Google Boasts Another Banner Quarter
MADELEINE BRAND, host:
This is DAY TO DAY from NPR News.
On Wall Street today the Dow is in record territory, flirting with the 13,000 mark. Today's rally is spurred in part by strong earnings reported by businesses throughout the week. Take Google, profits there up 69 percent.
John Dimsdale is here from Marketplace.
And John, it seems like this company, the company that promised to do no evil, can also lose no money. What's going on?
JOHN DIMSDALE: It beat all the analysts' predictions. Google's profits were a billion dollars in the first quarter. That's seven times Yahoo's growth, three times eBay's. Most of that money came from Google's core business - search ads. But the company's now expanding into selling radio and television ads, as well.
Just an example of how good this is, there had been a worry on Wall Street that Google was spending too much money too fast. After all, this is a company that hired 1,600 new employees just this year. But this latest earnings report shows that Google's expenses in ratio to its revenue actually dropped, which is another case where Google's performance exceeded expectations.
BRAND: And lucky stock holders. The stock was $470 a share before these earnings. It's jumping up again, it must be today. Today's bull market.
BRAND: yeah, anything going to stop this company?
DIMSDALE: There's not much to worry about in Google's future. One thing is its purchase of YouTube. That's the video sharing site that's become so popular. But some content providers, like TV networks - Viacom, in particular - are suing YouTube for not keeping copyrighted material off the site. And analysts wonder why would Google take on these legal headaches. There's a potential cost there and something that could ultimately hurt YouTube.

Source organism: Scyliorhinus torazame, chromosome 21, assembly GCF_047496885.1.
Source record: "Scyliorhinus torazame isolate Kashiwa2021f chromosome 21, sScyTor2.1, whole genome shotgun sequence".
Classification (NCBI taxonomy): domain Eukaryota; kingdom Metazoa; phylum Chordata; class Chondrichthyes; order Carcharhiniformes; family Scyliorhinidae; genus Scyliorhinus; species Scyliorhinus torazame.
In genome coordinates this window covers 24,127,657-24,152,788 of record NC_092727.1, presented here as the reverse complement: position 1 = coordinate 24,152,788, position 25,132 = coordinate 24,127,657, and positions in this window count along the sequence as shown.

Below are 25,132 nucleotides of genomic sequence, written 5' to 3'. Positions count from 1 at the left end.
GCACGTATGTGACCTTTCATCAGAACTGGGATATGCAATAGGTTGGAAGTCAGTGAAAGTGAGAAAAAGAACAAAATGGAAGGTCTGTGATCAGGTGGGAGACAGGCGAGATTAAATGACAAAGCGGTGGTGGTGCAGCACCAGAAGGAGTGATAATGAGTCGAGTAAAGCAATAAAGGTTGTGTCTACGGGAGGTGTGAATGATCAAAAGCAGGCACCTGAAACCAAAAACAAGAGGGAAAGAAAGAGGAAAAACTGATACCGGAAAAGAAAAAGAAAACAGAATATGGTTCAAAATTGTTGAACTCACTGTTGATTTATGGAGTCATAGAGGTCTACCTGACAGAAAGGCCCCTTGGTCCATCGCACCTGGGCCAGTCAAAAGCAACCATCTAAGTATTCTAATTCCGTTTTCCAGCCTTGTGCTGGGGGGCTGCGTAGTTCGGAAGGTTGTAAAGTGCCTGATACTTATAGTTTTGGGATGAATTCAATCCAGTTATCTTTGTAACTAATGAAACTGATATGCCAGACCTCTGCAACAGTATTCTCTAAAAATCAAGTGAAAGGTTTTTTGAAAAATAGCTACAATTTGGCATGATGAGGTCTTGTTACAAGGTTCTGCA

Another concern is an announcement last week that Google is buying an online ad company, DoubleClick. There's some big advertisers - Microsoft and AT&T, for example - asking antitrust officials to look into whether this could be too much concentration of advertising clout.
And just today privacy advocates are raising flags about DoubleClick and Google together. The two companies could learn too much about Web surfers. Privacy watchdogs are asking the government for safeguards to make sure that searching and ad companies don't collect too much information about users.
And there's always the potential that eventually, you know, there's going to be a saturation point for search ads. You can't keep growing this fast. Some are predicting that it will sooner rather than later, but Google is diversifying into other ads, as I said, and claims to be ready.
BRAND: OK, so Google is propping up the stock market there. What else is making the stock market hum today?
DIMSDALE: You mentioned it's been a week of very good earnings reports. Today, Caterpillar and Honey Well posted strong first quarter reports. The stock market seems to be shaking off worries about the bursting of the housing bubble. Seems a tentative sense that the economy has dodged a bullet that could have ended up in a recession.
BRAND: Thank you, John. That's John Dimsdale of public radio's daily business show Marketplace. And it's produced by American Public Media.
(Soundbite of music)
BRAND: Stay with us. DAY TO DAY returns in a moment.